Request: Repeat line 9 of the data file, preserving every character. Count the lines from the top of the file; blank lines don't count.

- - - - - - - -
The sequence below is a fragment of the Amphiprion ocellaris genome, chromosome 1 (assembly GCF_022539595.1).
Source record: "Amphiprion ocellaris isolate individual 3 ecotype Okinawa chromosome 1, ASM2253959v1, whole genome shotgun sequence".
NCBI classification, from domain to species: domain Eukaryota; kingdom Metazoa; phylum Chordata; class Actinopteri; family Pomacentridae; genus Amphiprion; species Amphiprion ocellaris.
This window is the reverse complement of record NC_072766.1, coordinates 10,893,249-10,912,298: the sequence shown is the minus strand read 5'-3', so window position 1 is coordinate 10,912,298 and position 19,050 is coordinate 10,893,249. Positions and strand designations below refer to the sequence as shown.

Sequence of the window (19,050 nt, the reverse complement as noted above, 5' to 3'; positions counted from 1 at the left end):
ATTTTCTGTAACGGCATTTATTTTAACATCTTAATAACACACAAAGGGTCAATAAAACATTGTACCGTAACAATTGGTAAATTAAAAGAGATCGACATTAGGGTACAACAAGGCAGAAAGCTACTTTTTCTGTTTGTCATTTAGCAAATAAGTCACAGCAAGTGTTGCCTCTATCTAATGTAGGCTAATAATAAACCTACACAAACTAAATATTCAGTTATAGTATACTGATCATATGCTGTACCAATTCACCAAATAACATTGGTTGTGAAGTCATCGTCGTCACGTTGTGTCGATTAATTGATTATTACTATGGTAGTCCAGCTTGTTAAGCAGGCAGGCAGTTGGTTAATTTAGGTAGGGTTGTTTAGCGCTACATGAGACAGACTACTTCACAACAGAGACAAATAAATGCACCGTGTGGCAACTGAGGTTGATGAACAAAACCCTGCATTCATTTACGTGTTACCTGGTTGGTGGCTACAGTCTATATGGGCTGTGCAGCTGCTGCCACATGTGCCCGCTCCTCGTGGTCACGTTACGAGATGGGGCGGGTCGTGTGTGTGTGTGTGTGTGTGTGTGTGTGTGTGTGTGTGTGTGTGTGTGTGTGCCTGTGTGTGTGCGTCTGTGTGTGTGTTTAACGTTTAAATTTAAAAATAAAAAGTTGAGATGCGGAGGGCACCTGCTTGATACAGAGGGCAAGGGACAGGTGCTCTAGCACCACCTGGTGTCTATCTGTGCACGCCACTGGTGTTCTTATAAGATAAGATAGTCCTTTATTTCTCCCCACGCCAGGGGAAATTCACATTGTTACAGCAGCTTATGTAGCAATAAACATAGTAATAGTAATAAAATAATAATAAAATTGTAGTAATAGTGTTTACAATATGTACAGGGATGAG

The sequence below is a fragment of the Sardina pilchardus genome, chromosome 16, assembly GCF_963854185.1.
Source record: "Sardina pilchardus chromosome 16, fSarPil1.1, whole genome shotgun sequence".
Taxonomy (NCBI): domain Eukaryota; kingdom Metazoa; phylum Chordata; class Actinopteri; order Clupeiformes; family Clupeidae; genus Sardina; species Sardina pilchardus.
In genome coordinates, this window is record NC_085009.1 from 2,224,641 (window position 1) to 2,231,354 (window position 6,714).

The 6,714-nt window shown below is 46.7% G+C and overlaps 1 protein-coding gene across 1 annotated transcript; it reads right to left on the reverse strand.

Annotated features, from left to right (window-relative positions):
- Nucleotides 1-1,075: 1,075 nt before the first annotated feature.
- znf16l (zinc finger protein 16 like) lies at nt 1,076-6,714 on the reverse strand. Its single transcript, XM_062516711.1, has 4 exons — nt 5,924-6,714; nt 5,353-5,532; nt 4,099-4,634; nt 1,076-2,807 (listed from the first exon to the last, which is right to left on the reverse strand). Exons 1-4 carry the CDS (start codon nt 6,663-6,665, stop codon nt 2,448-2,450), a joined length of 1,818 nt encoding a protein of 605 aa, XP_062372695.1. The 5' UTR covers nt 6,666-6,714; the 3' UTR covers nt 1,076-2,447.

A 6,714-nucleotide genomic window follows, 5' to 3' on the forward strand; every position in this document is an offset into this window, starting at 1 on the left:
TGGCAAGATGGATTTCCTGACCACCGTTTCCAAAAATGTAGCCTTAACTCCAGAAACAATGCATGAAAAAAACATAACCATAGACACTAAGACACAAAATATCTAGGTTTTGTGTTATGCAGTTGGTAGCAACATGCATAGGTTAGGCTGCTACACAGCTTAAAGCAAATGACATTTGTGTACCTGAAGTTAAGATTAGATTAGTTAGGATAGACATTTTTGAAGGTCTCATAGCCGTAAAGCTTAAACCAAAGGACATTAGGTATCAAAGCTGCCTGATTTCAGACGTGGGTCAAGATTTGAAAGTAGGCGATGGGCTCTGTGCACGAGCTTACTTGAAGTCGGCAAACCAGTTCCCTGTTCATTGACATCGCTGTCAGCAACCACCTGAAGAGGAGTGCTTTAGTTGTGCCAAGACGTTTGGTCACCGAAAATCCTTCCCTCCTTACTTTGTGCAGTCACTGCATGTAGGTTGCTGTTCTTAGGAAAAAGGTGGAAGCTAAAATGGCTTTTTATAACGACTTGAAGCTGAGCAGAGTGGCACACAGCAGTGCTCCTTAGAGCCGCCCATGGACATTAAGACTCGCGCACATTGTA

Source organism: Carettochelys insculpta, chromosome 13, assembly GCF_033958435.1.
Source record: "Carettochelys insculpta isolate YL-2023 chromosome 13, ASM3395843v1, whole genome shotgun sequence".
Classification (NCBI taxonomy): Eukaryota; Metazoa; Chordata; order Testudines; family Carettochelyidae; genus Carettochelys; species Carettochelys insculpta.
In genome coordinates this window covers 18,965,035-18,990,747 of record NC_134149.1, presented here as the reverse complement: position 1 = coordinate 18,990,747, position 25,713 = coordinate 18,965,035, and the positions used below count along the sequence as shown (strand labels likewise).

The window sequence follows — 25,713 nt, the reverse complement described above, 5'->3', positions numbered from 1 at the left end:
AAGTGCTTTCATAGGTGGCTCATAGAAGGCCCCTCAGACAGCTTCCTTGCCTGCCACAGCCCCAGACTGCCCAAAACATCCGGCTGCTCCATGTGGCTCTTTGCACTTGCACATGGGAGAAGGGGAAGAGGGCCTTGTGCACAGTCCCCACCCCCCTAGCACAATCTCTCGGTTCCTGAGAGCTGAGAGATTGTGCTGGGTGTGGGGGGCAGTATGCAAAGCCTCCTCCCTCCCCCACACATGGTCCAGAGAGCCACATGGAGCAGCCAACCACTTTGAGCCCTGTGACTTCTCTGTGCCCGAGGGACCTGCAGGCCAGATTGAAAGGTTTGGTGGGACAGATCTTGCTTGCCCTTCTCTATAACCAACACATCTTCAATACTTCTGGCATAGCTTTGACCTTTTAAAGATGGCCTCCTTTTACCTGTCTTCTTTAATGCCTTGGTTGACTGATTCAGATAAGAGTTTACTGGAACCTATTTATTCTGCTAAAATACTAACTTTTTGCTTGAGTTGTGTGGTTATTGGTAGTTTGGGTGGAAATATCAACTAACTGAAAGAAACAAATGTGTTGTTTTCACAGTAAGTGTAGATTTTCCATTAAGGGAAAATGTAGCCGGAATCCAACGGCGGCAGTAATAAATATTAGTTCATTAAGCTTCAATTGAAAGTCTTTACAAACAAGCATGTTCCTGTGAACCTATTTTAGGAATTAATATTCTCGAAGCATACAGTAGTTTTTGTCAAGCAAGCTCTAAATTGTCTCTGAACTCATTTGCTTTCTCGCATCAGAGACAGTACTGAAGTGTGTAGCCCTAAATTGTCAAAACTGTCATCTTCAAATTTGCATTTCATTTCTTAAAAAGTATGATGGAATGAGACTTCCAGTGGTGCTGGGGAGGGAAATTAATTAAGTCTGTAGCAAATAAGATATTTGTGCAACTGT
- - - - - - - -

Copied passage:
Taxonomy (NCBI): domain Eukaryota; kingdom Metazoa; phylum Chordata; class Actinopteri; order Clupeiformes; family Clupeidae; genus Sardina; species Sardina pilchardus.